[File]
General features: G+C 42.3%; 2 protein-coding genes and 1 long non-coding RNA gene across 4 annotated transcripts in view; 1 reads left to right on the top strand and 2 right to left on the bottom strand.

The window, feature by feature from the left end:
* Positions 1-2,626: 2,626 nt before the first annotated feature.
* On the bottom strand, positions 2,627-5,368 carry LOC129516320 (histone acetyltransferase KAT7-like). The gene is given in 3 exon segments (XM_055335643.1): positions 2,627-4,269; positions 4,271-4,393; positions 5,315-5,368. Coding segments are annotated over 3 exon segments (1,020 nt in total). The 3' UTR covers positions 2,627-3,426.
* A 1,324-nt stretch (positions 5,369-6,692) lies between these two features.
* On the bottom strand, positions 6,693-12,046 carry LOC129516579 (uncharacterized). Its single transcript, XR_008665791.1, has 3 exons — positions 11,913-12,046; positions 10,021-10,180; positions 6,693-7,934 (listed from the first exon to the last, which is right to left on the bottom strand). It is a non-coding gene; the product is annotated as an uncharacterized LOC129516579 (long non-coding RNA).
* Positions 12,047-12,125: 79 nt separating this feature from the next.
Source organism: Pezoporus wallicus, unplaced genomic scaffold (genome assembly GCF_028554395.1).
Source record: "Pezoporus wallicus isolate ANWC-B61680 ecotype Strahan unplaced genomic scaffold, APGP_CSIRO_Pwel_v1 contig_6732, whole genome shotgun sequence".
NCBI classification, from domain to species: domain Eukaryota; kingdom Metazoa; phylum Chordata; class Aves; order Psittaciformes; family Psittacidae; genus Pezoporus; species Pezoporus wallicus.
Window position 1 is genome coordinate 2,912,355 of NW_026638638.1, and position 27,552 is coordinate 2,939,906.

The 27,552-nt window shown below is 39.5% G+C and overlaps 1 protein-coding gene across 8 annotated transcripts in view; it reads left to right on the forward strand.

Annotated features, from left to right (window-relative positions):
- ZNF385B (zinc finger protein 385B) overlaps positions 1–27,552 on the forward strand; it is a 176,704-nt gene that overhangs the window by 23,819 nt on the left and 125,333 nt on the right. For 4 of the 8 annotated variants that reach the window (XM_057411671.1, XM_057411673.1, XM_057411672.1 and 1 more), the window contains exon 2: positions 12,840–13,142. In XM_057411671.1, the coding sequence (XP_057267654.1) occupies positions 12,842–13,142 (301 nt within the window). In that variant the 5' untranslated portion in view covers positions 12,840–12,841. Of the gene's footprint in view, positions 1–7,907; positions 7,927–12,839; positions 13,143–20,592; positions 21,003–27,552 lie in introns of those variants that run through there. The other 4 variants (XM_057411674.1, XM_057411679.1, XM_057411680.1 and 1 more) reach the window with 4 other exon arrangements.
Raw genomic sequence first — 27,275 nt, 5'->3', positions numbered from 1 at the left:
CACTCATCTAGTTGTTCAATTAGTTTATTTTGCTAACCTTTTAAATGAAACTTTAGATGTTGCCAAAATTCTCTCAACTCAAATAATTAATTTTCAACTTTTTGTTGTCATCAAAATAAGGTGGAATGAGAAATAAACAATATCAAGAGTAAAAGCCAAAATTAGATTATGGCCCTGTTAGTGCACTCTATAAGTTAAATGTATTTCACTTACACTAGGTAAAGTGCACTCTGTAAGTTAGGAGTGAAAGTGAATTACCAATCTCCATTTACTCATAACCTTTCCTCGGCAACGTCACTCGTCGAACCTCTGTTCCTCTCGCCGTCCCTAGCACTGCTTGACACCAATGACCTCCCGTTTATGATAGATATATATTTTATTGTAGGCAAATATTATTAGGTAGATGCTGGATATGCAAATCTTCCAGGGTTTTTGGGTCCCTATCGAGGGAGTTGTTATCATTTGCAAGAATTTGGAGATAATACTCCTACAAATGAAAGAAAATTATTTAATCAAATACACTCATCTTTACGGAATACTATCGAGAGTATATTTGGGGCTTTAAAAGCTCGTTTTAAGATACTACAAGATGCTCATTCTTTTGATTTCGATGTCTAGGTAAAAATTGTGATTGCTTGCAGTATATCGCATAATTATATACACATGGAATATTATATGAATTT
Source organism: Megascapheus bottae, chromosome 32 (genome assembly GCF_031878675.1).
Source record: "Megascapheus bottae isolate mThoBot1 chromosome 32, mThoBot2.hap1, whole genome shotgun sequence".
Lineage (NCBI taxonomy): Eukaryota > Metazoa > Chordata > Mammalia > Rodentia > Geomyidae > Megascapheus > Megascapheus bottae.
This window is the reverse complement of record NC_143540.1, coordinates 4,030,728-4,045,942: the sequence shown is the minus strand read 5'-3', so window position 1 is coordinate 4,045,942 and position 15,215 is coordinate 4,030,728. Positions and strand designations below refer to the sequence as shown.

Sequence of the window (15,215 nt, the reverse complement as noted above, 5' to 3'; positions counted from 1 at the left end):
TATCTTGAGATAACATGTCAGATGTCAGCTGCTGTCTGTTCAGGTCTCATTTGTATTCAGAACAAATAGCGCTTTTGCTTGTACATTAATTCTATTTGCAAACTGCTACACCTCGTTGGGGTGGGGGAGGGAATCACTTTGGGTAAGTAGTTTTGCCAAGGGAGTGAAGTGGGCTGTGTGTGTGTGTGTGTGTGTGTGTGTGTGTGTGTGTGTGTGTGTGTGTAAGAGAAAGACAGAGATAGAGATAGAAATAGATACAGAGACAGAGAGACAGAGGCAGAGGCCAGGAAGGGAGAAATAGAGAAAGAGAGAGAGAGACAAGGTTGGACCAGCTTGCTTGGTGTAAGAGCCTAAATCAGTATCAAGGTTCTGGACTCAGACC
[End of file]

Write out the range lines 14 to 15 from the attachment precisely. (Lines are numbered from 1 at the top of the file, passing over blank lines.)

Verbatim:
- ZNF385B (zinc finger protein 385B) overlaps positions 1–27,552 on the forward strand; it is a 176,704-nt gene that overhangs the window by 23,819 nt on the left and 125,333 nt on the right. For 4 of the 8 annotated variants that reach the window (XM_057411671.1, XM_057411673.1, XM_057411672.1 and 1 more), the window contains exon 2: positions 12,840–13,142. In XM_057411671.1, the coding sequence (XP_057267654.1) occupies positions 12,842–13,142 (301 nt within the window). In that variant the 5' untranslated portion in view covers positions 12,840–12,841. Of the gene's footprint in view, positions 1–7,907; positions 7,927–12,839; positions 13,143–20,592; positions 21,003–27,552 lie in introns of those variants that run through there. The other 4 variants (XM_057411674.1, XM_057411679.1, XM_057411680.1 and 1 more) reach the window with 4 other exon arrangements.
Raw genomic sequence first — 27,275 nt, 5'->3', positions numbered from 1 at the left: